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Constipation in pregnancy

Constipation is very common in pregnancy.

It means that your poo:

  • is very hard
  • may be uncomfortable or painful to pass
  • may be unusually small or large

You may also be pooing less often than usual.

There are things you can do to help deal with constipation and prevent it.

Symptoms of constipation

Symptoms of constipation include:

  • hard poo
  • pooing less
  • pain when pooing
  • farting
  • cramp-like pains in your tummy
  • unusually small or large poo

Causes of constipation

Constipation can be caused by:

  • not drinking enough water
  • not eating enough fibre
  • pregnancy hormones - these can make your poo move slowly through your gut
  • your growing baby and womb putting extra pressure on your intestines
  • taking iron supplements

How to ease constipation

You can ease constipation by:

  • drinking plenty of water - try to have 10 glasses of water a day, about 2.3 litres
  • eating foods that are high in fibre every day - such as vegetables, wholegrain breads, porridge, fruit, dried fruits, vegetables, beans and lentils
  • staying active - try walking, swimming, pregnancy yoga or pilates
  • going to the toilet when you first feel the urge to poo - give yourself plenty of time and take some deep breaths to help relax the pelvic floor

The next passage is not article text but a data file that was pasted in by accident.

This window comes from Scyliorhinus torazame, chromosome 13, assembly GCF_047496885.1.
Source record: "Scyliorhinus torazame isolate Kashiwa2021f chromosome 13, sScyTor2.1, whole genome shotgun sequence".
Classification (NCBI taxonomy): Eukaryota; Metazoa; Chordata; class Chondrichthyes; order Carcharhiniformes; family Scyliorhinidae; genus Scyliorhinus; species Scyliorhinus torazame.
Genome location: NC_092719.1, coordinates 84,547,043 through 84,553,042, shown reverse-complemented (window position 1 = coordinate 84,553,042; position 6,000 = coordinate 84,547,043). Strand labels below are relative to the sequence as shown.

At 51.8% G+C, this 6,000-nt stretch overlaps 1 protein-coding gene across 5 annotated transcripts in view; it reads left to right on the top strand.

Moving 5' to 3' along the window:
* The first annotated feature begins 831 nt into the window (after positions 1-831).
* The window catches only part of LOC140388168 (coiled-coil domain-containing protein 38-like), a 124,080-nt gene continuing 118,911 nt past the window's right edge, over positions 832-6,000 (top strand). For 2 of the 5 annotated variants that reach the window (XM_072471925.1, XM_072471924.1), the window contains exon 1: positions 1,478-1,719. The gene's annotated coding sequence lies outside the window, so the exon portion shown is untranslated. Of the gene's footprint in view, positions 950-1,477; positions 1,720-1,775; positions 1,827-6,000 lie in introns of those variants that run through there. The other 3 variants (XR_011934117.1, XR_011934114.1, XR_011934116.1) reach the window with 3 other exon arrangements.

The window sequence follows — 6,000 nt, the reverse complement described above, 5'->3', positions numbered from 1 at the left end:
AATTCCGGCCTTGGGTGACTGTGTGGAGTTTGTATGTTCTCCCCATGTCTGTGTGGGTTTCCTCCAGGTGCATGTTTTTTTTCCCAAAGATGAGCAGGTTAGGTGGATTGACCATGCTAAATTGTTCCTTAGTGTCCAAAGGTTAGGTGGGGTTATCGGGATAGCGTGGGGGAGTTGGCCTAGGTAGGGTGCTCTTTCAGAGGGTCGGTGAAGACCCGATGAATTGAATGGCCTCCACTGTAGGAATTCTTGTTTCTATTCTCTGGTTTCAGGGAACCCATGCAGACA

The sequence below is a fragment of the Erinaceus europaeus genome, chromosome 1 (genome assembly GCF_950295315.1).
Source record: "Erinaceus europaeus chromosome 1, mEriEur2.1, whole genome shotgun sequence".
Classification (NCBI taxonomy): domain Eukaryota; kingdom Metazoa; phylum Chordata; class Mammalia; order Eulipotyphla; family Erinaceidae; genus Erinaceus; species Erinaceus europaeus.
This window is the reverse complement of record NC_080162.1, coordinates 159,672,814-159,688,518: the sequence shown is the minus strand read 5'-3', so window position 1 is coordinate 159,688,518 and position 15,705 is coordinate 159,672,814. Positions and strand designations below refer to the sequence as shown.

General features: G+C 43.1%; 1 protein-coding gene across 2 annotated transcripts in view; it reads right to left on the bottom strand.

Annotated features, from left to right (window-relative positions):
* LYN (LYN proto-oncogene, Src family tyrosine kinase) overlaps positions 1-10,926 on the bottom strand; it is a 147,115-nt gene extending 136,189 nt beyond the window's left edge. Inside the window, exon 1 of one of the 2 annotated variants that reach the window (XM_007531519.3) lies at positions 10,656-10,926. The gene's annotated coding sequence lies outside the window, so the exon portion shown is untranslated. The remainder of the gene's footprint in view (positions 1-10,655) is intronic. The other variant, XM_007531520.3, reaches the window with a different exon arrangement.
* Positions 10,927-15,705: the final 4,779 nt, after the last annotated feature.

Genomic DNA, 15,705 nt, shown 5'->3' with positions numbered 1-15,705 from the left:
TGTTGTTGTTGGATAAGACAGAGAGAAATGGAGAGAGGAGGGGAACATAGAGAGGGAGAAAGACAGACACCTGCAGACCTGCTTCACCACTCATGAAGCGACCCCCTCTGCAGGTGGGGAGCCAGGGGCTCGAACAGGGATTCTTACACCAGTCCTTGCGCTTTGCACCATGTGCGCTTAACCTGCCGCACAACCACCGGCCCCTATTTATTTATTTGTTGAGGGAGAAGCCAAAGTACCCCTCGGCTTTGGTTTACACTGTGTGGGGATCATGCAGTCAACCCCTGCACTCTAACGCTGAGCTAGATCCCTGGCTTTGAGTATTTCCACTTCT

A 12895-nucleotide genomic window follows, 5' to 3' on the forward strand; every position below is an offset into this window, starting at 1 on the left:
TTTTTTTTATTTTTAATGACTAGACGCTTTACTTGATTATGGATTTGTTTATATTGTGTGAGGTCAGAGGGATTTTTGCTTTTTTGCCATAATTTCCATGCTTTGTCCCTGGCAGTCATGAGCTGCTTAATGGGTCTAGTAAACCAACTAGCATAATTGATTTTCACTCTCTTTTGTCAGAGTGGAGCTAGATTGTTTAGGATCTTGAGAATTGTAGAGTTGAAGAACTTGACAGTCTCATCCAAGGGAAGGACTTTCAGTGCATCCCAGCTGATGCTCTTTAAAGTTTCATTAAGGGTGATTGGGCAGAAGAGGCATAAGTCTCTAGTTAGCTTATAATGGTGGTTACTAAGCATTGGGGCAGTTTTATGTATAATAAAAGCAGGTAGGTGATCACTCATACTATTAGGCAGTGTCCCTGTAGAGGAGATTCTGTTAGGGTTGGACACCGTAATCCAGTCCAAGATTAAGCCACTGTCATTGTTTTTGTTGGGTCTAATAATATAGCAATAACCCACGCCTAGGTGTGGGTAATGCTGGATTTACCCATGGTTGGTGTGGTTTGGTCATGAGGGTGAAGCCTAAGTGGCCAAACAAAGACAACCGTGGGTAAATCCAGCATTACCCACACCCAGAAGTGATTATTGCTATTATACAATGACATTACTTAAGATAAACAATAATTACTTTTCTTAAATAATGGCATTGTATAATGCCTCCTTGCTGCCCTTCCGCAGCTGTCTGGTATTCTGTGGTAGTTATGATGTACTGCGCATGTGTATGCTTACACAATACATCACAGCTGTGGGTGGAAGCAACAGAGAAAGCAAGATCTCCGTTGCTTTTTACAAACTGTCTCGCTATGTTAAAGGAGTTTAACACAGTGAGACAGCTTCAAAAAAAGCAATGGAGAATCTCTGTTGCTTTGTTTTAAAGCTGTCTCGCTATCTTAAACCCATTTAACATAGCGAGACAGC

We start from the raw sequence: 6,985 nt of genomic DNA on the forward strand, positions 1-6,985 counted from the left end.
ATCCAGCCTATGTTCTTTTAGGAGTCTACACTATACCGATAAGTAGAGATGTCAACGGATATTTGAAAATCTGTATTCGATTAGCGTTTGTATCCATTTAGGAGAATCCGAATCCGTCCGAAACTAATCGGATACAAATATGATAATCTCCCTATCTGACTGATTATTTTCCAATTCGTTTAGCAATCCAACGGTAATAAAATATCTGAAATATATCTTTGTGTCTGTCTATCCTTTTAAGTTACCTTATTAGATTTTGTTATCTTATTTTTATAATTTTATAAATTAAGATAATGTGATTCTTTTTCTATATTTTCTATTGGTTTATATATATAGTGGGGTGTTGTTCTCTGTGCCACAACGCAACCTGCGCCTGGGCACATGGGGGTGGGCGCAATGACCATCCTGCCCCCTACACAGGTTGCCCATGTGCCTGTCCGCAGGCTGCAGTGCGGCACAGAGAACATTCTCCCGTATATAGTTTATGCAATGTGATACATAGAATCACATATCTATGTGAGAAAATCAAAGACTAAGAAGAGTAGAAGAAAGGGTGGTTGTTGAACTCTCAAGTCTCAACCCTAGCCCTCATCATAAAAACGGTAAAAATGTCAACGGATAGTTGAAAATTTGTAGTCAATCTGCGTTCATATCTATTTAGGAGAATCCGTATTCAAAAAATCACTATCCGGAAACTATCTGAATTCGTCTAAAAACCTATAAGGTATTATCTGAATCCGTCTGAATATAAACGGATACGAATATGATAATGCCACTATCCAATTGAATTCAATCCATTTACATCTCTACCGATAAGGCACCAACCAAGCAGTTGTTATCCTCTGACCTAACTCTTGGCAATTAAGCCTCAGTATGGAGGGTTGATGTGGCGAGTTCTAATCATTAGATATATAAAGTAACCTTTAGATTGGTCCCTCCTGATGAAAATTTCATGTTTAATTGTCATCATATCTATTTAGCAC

Only take iron supplements if your GP or midwife has said you need them.

Healthy eating during pregnancy

Your position on the toilet

Having a good position on the toilet can help when you poo.

  1. Use a small step or footstool under your feet - this helps you to get into the best position.
  2. Lean forward, as much as your bump allows.
  3. Put your elbows on your knees - try and keep your back straight.
  4. Take long, slow, deep breaths through your mouth to help your tummy muscles relax - do not strain or hold your breath.
Illustration of a woman sitting on a grey toilet with a blue footstool under her foot. She is leaning forwards with her elbows on her knees.
Correct toilet position for pregnant women with constipation.

Non-urgent advice: Speak to your GP, midwife or obstetrician if:

  • making diet and lifestyle changes does not work
  • you have blood in your stools (poo)
  • you have pains in your tummy
  • you are vomiting

They may prescribe a high fibre drink, or other types of laxative to help you poo.

Page last reviewed: 4 July 2023
Next review due: 4 July 2026

This project has received funding from the Government of Ireland’s Sláintecare Integration Fund 2019 under Grant Agreement Number 123.